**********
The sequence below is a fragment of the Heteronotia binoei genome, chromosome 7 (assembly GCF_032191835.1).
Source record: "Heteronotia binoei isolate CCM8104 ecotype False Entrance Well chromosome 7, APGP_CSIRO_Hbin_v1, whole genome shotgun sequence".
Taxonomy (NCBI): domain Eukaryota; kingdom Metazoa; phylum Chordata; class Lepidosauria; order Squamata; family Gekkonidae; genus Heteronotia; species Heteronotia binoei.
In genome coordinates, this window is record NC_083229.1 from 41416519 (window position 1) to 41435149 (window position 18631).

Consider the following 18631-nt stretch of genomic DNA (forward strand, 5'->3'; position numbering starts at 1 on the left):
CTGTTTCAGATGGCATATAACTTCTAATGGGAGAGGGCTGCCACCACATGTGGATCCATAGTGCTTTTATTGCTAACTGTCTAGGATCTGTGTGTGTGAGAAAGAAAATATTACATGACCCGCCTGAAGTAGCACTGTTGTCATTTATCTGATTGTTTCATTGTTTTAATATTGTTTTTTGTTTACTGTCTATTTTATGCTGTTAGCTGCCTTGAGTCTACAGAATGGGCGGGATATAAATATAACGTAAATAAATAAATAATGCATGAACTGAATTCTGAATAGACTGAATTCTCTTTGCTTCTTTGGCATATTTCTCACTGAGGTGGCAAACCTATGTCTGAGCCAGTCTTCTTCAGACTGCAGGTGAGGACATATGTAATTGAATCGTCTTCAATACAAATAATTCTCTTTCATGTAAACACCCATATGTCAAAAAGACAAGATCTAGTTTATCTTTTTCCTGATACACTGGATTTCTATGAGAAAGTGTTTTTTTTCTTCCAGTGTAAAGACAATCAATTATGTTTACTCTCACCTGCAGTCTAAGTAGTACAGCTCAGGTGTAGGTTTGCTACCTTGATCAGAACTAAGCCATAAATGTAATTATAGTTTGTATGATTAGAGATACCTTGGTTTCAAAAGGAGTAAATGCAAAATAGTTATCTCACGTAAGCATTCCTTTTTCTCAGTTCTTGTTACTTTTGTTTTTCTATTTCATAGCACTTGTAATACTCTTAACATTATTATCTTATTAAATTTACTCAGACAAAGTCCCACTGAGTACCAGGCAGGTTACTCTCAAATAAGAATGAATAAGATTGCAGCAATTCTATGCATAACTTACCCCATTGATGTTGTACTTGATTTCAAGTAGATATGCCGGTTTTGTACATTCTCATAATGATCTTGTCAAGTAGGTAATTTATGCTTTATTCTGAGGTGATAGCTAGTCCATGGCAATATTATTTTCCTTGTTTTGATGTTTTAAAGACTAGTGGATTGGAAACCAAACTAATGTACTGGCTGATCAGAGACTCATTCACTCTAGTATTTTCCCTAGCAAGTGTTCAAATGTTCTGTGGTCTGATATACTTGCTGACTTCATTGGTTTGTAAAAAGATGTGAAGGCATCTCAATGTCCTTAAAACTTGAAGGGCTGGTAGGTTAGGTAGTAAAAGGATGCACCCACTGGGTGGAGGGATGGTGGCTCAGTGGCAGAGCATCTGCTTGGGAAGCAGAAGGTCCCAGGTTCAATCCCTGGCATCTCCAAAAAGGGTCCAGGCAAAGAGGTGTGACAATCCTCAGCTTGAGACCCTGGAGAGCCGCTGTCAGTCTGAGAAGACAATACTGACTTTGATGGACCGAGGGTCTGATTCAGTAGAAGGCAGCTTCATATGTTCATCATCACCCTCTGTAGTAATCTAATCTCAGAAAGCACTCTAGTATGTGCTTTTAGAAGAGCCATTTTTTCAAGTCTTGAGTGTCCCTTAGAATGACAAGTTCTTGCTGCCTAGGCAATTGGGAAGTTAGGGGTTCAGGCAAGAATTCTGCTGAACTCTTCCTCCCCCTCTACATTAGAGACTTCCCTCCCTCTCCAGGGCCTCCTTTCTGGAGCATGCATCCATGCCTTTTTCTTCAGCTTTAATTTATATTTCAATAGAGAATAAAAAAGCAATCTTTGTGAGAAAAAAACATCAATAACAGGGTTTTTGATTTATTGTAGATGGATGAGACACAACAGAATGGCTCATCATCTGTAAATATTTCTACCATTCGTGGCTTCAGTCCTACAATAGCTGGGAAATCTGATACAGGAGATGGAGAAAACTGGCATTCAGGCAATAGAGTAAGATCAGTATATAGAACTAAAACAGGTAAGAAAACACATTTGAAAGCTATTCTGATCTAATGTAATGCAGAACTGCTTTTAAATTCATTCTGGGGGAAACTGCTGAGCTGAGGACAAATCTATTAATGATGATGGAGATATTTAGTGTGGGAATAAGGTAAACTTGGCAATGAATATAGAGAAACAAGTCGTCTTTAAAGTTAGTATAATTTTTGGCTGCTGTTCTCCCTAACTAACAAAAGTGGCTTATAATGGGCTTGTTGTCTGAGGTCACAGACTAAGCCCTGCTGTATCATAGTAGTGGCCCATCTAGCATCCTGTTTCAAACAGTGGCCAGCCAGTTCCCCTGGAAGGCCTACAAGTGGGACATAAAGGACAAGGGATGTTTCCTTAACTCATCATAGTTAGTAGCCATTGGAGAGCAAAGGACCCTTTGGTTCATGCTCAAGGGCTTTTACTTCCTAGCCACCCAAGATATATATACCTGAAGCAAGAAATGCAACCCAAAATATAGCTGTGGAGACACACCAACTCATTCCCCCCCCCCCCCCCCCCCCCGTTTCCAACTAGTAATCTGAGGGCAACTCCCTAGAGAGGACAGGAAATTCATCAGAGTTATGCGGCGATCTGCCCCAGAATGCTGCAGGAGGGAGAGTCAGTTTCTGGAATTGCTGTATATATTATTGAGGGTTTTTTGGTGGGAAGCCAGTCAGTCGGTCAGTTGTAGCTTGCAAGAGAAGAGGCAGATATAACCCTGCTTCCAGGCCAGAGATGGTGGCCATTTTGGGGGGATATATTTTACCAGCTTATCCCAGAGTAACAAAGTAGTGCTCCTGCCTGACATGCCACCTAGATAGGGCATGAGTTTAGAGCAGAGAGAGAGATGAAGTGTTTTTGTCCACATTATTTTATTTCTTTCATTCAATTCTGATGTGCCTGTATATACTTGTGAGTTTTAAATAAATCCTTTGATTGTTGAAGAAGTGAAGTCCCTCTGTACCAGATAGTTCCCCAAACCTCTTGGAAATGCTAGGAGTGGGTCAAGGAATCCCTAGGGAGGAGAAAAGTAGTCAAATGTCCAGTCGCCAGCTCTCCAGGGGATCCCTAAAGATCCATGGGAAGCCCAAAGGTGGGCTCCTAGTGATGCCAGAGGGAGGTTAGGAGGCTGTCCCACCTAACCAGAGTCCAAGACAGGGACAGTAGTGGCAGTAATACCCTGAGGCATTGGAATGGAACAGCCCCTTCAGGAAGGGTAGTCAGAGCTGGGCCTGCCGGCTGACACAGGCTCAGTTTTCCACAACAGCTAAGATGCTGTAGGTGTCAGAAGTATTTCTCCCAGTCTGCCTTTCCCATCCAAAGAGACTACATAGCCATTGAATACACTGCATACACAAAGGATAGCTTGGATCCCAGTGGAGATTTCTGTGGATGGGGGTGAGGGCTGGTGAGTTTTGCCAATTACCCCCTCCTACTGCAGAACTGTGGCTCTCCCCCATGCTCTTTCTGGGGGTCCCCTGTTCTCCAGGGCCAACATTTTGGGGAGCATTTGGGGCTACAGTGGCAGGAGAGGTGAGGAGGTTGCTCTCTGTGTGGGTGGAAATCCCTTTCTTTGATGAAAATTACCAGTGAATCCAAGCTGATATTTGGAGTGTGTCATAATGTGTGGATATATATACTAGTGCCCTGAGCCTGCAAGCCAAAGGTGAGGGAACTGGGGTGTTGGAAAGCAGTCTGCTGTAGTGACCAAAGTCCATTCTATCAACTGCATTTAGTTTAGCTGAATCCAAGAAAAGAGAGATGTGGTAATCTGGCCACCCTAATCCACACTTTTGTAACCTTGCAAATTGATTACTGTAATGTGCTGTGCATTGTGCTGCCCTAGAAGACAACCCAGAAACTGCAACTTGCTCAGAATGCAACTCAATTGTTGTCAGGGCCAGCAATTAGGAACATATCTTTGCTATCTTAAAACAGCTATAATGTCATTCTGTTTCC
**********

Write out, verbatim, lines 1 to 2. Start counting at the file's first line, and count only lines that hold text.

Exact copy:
The sequence below is a fragment of the Heteronotia binoei genome, chromosome 7 (assembly GCF_032191835.1).
Source record: "Heteronotia binoei isolate CCM8104 ecotype False Entrance Well chromosome 7, APGP_CSIRO_Hbin_v1, whole genome shotgun sequence".